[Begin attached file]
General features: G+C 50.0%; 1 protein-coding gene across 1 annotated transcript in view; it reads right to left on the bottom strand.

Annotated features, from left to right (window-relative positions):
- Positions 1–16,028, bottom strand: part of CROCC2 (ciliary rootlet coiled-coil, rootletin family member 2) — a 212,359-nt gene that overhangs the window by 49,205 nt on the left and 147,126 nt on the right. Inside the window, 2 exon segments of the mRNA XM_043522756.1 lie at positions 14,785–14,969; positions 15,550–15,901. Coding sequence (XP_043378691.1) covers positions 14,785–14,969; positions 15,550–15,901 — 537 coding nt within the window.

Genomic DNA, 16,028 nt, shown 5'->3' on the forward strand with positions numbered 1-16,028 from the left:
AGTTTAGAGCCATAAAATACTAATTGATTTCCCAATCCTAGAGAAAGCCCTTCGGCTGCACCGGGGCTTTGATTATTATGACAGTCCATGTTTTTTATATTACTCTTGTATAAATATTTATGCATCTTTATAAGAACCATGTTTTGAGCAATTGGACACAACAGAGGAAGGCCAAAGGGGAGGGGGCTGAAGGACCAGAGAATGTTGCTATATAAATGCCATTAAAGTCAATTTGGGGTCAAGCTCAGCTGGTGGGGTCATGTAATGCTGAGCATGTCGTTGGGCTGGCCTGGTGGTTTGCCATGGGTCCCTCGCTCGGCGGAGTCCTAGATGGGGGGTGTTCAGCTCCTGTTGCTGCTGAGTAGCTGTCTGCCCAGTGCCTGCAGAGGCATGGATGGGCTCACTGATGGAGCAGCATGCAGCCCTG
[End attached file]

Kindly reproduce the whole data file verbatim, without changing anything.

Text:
General features: G+C 50.0%; 1 protein-coding gene across 1 annotated transcript in view; it reads right to left on the bottom strand.

Annotated features, from left to right (window-relative positions):
- Positions 1–16,028, bottom strand: part of CROCC2 (ciliary rootlet coiled-coil, rootletin family member 2) — a 212,359-nt gene that overhangs the window by 49,205 nt on the left and 147,126 nt on the right. Inside the window, 2 exon segments of the mRNA XM_043522756.1 lie at positions 14,785–14,969; positions 15,550–15,901. Coding sequence (XP_043378691.1) covers positions 14,785–14,969; positions 15,550–15,901 — 537 coding nt within the window.

Genomic DNA, 16,028 nt, shown 5'->3' on the forward strand with positions numbered 1-16,028 from the left:
AGTTTAGAGCCATAAAATACTAATTGATTTCCCAATCCTAGAGAAAGCCCTTCGGCTGCACCGGGGCTTTGATTATTATGACAGTCCATGTTTTTTATATTACTCTTGTATAAATATTTATGCATCTTTATAAGAACCATGTTTTGAGCAATTGGACACAACAGAGGAAGGCCAAAGGGGAGGGGGCTGAAGGACCAGAGAATGTTGCTATATAAATGCCATTAAAGTCAATTTGGGGTCAAGCTCAGCTGGTGGGGTCATGTAATGCTGAGCATGTCGTTGGGCTGGCCTGGTGGTTTGCCATGGGTCCCTCGCTCGGCGGAGTCCTAGATGGGGGGTGTTCAGCTCCTGTTGCTGCTGAGTAGCTGTCTGCCCAGTGCCTGCAGAGGCATGGATGGGCTCACTGATGGAGCAGCATGCAGCCCTG